Three of the six COVID-19 vaccines currently in use worldwide, namely Moderna mRNA-1273, BioNTech BNT162b2, and Janssen Ad26.COV2.S, each express S harboring K986P and V987P substitutions (2P) within a loop abutting the central helix of the S2′ membrane fusion machinery51,52,53. This modification locks the spike in a prefusion conformation and elicits higher titers of neutralizing antibodies54,55. The Janssen vaccine has an additional deletion in the furin cleavage site, while the yet-to-be approved Novavax vaccine contains arrays of stabilized spikes conjugated onto a nanoparticle (Table 2). Of the three vaccines that do not appear to make use of 2P Spike mutants, Gamaleya’s Sputnik V and AstraZeneca’s AZD1222 are adenovirus-vectored vaccines encoding native S. The third is CoronaVac, a preparation of inactivated SARS-CoV-2 virions. Although all six vaccines are highly efficacious at preventing severe COVID-19 outcomes, they do not all uniformly prevent infection. Moreover, in all cases thus far examined, these first generation vaccines are less effective against variants with certain non-synonymous substitutions in Spike, such as E484K.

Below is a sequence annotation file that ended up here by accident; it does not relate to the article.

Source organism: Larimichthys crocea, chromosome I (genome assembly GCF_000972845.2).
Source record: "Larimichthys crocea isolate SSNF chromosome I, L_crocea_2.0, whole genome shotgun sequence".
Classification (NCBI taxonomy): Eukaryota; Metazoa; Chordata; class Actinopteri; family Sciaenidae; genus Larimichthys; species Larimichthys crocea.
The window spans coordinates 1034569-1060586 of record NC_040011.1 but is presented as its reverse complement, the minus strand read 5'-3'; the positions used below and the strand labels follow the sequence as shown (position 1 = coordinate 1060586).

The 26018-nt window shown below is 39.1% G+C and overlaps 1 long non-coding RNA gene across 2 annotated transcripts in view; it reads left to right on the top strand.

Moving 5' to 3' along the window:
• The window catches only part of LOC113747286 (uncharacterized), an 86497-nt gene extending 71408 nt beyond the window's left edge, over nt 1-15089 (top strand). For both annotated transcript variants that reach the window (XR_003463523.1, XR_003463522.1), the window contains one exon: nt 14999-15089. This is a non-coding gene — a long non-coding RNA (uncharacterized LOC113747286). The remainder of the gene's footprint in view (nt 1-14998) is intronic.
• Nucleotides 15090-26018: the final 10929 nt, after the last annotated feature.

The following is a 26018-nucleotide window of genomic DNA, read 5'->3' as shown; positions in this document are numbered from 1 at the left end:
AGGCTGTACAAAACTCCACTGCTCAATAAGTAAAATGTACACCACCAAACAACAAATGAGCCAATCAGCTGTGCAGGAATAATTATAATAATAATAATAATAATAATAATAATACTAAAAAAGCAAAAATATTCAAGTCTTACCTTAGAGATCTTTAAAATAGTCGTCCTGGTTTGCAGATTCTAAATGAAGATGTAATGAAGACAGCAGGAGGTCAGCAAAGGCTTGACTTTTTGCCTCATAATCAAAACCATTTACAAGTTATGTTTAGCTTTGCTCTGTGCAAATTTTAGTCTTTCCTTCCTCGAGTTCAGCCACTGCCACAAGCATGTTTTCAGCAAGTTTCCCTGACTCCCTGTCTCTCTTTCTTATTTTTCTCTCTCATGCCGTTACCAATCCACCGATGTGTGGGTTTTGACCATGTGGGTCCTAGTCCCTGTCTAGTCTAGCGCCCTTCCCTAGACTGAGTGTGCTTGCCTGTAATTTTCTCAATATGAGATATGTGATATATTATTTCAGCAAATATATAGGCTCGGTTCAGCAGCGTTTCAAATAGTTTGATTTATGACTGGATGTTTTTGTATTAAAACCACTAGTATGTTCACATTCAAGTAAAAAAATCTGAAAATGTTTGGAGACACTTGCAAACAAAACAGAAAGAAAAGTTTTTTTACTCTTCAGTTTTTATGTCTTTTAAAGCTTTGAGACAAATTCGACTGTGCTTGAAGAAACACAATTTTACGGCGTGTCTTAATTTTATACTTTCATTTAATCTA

Table 2 Summary of post-vaccine sera evaluated for neutralization potency against the indicated SARS-CoV-2 variants of concern (VOC).

The most concerning variants are those with multiple mutations in the receptor binding domain (RBD) that confer both enhanced affinity for the hACE2 receptor and escape from neutralizing antibody responses17,24,27,33,56,57. B.1.351 and P.1 have in common three RBD substitutions (K417N/T, E484K and N501Y) whereas B.1.351, P.1 and B.1.1.7 contain the N501Y substitution. Although B.1.1.7 shows enhanced transmissibility and more severe disease outcomes52, it does not appear to be consistently more resistant to serum neutralizing responses elicited by vaccines or natural infection58,59. The same is not true, however, for the B.1.351 variant.